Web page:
Key to Compelling Stories

character from unpublished Peter Mucha novelCanned warning about formulas goes here. But, seriously, don’t most compelling classic stories boil down to something like this? Hero, who has suffered all his or her (often parentless) life, faces seemingless insurmountable obstacles, including at least one persistently present powerful villain, but ultimately gets by with pluck (not just luck), stick-to-it-iveness and a little help from friends — and maybe some special power.

Seriously. Harry Potter. Batman. Dorothy. Hobbits. Matilda. Spider-Man. Cinderella.

(Tragedy’s the twist where he’s flawed or cursed, or maybe life itself is, and he dies: Ahab. Hamlet.)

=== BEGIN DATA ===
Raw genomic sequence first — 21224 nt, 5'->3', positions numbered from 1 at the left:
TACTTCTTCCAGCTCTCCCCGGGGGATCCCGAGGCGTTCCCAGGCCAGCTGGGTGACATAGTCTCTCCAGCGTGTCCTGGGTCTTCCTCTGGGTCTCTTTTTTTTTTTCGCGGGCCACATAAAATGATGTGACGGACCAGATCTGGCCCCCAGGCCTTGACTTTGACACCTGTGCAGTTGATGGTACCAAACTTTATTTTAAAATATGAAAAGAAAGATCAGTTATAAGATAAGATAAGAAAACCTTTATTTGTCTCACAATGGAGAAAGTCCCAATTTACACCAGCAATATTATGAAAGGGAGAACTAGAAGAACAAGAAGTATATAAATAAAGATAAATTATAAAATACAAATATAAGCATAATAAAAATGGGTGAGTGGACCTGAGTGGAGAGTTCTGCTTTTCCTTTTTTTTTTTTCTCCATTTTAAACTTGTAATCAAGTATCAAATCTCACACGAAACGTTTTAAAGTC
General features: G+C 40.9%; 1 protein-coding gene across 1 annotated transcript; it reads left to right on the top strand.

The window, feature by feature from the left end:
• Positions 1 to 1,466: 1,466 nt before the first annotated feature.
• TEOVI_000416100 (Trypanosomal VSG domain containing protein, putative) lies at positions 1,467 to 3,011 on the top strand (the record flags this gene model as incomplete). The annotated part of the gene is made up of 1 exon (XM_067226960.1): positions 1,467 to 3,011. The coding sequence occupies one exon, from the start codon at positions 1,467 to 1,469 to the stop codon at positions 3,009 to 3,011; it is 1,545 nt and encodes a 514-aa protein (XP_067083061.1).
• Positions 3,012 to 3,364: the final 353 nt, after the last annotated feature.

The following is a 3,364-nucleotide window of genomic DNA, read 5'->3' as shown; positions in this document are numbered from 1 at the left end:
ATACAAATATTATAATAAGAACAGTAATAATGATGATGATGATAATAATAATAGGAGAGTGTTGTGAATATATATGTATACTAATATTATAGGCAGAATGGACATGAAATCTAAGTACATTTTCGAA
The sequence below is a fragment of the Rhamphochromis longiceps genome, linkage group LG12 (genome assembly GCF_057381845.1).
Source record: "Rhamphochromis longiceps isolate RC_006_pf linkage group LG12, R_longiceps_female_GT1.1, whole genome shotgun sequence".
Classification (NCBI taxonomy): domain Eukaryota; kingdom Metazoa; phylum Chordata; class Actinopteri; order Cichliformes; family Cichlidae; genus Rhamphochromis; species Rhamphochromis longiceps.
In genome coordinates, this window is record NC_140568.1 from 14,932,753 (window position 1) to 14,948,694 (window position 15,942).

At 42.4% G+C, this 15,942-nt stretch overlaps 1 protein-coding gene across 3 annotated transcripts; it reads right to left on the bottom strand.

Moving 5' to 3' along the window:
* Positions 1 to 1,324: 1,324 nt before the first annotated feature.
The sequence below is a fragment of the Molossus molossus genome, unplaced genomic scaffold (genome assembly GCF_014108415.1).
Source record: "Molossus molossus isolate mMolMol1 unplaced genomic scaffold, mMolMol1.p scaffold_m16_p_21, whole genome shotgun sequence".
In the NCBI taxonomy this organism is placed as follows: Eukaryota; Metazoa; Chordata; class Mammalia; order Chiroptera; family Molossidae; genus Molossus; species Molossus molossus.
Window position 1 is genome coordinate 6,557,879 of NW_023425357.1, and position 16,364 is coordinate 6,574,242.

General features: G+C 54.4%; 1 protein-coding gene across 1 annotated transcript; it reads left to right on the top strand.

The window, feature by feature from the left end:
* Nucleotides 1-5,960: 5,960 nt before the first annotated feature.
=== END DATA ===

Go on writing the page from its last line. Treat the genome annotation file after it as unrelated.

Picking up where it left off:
Suffering builds suspense. Reader has to not only keep wondering what will happen, but has to care.

More obligatory caveats about formulas go here … orignality … good writing … likeability … well-defined characters with deep motivations … subtext and subplots … moral dilemmas … etc.

(Further obligatory qualification: OK, the parts here are tried and true … maybe my summation’s a bit different? Or maybe I’m just thinking aloud.)

Anyway, moral of the story for me: May have to upgrade the villains and threats in my first novel. If not, my next. Illustration: A character from my children’s sci-fi novel.

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